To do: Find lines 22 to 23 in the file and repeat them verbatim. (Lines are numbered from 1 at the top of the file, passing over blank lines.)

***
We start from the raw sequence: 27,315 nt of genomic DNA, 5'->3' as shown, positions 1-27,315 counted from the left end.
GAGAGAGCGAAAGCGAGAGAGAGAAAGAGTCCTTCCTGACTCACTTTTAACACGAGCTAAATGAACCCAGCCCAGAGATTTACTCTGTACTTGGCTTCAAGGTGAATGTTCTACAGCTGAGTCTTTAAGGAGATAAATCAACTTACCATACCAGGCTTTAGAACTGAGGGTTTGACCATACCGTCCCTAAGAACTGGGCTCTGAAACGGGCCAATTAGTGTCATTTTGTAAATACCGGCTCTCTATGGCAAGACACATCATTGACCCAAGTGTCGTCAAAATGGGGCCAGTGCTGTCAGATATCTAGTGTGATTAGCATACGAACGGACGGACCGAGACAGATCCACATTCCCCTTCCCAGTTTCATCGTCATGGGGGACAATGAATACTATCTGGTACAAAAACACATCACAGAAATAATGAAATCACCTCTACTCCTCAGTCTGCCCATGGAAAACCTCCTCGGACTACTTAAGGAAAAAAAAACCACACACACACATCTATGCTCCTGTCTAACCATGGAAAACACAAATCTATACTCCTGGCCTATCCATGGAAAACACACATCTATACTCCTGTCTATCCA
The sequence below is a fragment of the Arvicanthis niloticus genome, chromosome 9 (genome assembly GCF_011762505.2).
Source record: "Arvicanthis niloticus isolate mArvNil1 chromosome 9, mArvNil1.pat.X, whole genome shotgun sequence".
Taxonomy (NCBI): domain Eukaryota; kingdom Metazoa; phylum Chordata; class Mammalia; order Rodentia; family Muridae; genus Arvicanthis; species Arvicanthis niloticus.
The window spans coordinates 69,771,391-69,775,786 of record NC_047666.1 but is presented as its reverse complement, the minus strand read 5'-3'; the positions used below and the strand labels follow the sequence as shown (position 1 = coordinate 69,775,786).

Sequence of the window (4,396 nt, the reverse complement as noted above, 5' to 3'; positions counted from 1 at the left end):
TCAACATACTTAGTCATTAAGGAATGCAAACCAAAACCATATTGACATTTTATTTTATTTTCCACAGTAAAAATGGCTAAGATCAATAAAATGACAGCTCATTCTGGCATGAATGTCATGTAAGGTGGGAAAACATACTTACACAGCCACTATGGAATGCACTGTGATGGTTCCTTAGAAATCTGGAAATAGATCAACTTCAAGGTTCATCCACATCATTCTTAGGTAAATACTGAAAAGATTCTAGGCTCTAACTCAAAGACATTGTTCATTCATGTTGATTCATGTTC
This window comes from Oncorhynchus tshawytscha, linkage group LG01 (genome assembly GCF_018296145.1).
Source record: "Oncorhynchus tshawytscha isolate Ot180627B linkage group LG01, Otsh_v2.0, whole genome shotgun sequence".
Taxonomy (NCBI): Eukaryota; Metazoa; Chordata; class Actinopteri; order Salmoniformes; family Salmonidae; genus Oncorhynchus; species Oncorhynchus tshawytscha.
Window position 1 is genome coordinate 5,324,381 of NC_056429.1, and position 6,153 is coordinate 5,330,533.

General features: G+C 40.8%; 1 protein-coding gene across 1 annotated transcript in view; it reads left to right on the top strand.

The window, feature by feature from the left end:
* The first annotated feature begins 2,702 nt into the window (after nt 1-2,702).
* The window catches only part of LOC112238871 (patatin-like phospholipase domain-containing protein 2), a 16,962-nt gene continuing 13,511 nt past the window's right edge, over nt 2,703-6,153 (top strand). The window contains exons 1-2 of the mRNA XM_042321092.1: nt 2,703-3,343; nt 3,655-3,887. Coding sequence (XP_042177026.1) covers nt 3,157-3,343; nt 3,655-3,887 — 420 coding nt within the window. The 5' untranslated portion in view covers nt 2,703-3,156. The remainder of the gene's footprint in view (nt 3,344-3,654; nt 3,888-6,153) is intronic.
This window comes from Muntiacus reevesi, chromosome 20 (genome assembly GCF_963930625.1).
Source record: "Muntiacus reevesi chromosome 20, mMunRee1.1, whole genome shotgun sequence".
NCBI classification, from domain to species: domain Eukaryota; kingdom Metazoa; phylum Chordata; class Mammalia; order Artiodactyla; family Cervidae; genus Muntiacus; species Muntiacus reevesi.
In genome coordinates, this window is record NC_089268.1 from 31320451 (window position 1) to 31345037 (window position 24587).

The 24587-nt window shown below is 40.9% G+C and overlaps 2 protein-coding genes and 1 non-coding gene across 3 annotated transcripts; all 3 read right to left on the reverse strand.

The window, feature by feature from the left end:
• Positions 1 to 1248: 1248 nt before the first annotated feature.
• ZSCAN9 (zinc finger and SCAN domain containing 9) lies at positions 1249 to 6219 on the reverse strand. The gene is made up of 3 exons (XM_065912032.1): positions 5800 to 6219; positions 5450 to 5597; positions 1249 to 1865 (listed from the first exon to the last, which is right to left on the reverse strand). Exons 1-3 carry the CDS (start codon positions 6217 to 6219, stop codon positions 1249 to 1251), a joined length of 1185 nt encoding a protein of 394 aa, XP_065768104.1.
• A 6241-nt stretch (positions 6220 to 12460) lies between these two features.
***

The window, feature by feature from the left end:
• Positions 1 to 1248: 1248 nt before the first annotated feature.